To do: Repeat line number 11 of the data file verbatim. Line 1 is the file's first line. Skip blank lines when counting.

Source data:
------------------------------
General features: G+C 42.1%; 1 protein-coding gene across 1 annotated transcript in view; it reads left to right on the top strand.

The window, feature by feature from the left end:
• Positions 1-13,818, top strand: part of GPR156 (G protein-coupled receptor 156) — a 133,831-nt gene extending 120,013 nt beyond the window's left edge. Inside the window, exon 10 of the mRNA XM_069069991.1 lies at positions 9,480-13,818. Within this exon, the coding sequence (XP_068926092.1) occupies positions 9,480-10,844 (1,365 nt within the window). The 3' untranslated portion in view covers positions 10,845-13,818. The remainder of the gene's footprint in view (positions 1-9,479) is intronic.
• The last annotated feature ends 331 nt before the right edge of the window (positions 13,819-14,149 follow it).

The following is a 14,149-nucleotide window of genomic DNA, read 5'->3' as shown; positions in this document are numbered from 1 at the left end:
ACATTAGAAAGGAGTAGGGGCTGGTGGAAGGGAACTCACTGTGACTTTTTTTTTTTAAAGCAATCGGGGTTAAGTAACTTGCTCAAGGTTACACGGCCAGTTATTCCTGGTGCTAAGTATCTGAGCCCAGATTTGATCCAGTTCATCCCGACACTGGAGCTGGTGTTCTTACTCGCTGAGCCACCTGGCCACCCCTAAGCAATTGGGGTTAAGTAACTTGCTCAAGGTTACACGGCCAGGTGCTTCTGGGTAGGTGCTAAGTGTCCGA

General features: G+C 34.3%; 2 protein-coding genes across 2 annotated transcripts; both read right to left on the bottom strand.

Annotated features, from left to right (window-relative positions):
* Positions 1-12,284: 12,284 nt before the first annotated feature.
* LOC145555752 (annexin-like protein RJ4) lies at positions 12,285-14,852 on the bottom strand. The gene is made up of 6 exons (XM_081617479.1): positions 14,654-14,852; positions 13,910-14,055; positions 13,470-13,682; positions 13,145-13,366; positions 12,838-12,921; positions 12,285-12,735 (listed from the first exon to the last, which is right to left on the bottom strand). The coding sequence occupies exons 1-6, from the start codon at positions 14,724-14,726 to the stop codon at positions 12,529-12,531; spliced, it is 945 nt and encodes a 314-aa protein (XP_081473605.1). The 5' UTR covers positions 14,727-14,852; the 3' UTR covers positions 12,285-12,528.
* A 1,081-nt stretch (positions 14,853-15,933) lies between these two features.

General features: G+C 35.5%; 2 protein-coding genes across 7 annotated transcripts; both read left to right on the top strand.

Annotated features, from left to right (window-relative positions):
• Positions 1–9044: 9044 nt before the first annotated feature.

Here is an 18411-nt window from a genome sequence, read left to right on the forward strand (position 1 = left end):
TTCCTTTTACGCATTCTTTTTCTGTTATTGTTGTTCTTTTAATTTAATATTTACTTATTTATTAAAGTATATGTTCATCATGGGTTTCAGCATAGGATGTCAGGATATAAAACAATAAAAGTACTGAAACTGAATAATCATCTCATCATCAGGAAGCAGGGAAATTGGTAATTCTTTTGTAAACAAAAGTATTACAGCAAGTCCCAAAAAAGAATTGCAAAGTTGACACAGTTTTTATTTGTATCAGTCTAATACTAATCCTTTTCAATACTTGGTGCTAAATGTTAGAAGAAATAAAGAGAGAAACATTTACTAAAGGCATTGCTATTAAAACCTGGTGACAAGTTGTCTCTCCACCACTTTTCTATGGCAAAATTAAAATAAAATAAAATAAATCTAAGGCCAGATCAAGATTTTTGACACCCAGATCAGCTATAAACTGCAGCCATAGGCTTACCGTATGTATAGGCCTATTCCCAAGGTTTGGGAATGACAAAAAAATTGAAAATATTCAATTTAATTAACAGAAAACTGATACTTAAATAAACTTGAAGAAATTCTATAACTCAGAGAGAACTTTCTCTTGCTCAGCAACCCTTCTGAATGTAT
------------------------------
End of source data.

* A 1,081-nt stretch (positions 14,853-15,933) lies between these two features.